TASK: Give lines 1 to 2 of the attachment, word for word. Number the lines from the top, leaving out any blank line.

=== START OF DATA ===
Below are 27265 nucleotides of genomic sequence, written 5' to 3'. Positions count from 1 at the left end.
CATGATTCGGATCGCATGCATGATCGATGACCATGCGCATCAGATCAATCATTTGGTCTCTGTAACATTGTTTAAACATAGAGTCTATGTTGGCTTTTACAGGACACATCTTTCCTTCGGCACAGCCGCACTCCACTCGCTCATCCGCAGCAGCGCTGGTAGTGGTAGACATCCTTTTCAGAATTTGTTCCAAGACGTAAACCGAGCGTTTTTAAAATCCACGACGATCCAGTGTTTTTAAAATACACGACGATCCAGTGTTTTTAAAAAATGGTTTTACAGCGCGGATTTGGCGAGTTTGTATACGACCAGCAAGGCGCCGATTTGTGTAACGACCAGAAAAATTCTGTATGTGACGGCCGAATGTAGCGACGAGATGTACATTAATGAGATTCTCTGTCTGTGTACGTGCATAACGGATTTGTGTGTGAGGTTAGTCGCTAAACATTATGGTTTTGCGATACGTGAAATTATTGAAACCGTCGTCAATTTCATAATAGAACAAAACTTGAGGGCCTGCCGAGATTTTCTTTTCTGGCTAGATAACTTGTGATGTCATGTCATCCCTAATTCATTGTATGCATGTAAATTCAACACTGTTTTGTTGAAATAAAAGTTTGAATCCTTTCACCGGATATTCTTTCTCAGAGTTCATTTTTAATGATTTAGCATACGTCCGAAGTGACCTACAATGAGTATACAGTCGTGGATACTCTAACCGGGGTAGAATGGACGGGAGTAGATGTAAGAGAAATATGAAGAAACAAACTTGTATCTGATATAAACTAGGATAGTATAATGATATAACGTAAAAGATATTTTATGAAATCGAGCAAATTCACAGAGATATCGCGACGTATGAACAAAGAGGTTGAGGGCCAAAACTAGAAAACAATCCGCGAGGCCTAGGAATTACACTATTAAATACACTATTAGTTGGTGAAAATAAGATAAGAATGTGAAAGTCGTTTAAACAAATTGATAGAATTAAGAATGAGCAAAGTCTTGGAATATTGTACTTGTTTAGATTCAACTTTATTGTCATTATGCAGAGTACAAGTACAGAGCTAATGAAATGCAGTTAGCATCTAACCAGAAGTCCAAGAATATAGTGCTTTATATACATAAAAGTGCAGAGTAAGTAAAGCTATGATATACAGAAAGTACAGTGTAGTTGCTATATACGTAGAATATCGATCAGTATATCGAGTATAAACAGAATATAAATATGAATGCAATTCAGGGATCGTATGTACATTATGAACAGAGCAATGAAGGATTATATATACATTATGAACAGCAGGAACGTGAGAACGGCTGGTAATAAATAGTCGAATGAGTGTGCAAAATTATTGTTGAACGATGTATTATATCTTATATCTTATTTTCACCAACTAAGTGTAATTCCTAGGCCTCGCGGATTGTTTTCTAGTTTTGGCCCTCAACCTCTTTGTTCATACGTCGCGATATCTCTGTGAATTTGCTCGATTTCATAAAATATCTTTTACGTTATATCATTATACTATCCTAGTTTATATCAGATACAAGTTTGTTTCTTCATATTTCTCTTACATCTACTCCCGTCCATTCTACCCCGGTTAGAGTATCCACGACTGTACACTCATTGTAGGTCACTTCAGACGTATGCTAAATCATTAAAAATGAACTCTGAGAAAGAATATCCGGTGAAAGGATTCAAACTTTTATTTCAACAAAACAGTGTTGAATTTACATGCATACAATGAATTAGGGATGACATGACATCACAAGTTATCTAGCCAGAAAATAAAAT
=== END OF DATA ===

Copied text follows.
Below are 27265 nucleotides of genomic sequence, written 5' to 3'. Positions count from 1 at the left end.
CATGATTCGGATCGCATGCATGATCGATGACCATGCGCATCAGATCAATCATTTGGTCTCTGTAACATTGTTTAAACATAGAGTCTATGTTGGCTTTTACAGGACACATCTTTCCTTCGGCACAGCCGCACTCCACTCGCTCATCCGCAGCAGCGCTGGTAGTGGTAGACATCCTTTTCAGAATTTGTTCCAAGACGTAAACCGAGCGTTTTTAAAATCCACGACGATCCAGTGTTTTTAAAATACACGACGATCCAGTGTTTTTAAAAAATGGTTTTACAGCGCGGATTTGGCGAGTTTGTATACGACCAGCAAGGCGCCGATTTGTGTAACGACCAGAAAAATTCTGTATGTGACGGCCGAATGTAGCGACGAGATGTACATTAATGAGATTCTCTGTCTGTGTACGTGCATAACGGATTTGTGTGTGAGGTTAGTCGCTAAACATTATGGTTTTGCGATACGTGAAATTATTGAAACCGTCGTCAATTTCATAATAGAACAAAACTTGAGGGCCTGCCGAGATTTTCTTTTCTGGCTAGATAACTTGTGATGTCATGTCATCCCTAATTCATTGTATGCATGTAAATTCAACACTGTTTTGTTGAAATAAAAGTTTGAATCCTTTCACCGGATATTCTTTCTCAGAGTTCATTTTTAATGATTTAGCATACGTCCGAAGTGACCTACAATGAGTATACAGTCGTGGATACTCTAACCGGGGTAGAATGGACGGGAGTAGATGTAAGAGAAATATGAAGAAACAAACTTGTATCTGATATAAACTAGGATAGTATAATGATATAACGTAAAAGATATTTTATGAAATCGAGCAAATTCACAGAGATATCGCGACGTATGAACAAAGAGGTTGAGGGCCAAAACTAGAAAACAATCCGCGAGGCCTAGGAATTACACTATTAAATACACTATTAGTTGGTGAAAATAAGATAAGAATGTGAAAGTCGTTTAAACAAATTGATAGAATTAAGAATGAGCAAAGTCTTGGAATATTGTACTTGTTTAGATTCAACTTTATTGTCATTATGCAGAGTACAAGTACAGAGCTAATGAAATGCAGTTAGCATCTAACCAGAAGTCCAAGAATATAGTGCTTTATATACATAAAAGTGCAGAGTAAGTAAAGCTATGATATACAGAAAGTACAGTGTAGTTGCTATATACGTAGAATATCGATCAGTATATCGAGTATAAACAGAATATAAATATGAATGCAATTCAGGGATCGTATGTACATTATGAACAGAGCAATGAAGGATTATATATACATTATGAACAGCAGGAACGTGAGAACGGCTGGTAATAAATAGTCGAATGAGTGTGCAAAATTATTGTTGAACGATGTATTATATCTTATATCTTATTTTCACCAACTAAGTGTAATTCCTAGGCCTCGCGGATTGTTTTCTAGTTTTGGCCCTCAACCTCTTTGTTCATACGTCGCGATATCTCTGTGAATTTGCTCGATTTCATAAAATATCTTTTACGTTATATCATTATACTATCCTAGTTTATATCAGATACAAGTTTGTTTCTTCATATTTCTCTTACATCTACTCCCGTCCATTCTACCCCGGTTAGAGTATCCACGACTGTACACTCATTGTAGGTCACTTCAGACGTATGCTAAATCATTAAAAATGAACTCTGAGAAAGAATATCCGGTGAAAGGATTCAAACTTTTATTTCAACAAAACAGTGTTGAATTTACATGCATACAATGAATTAGGGATGACATGACATCACAAGTTATCTAGCCAGAAAATAAAAT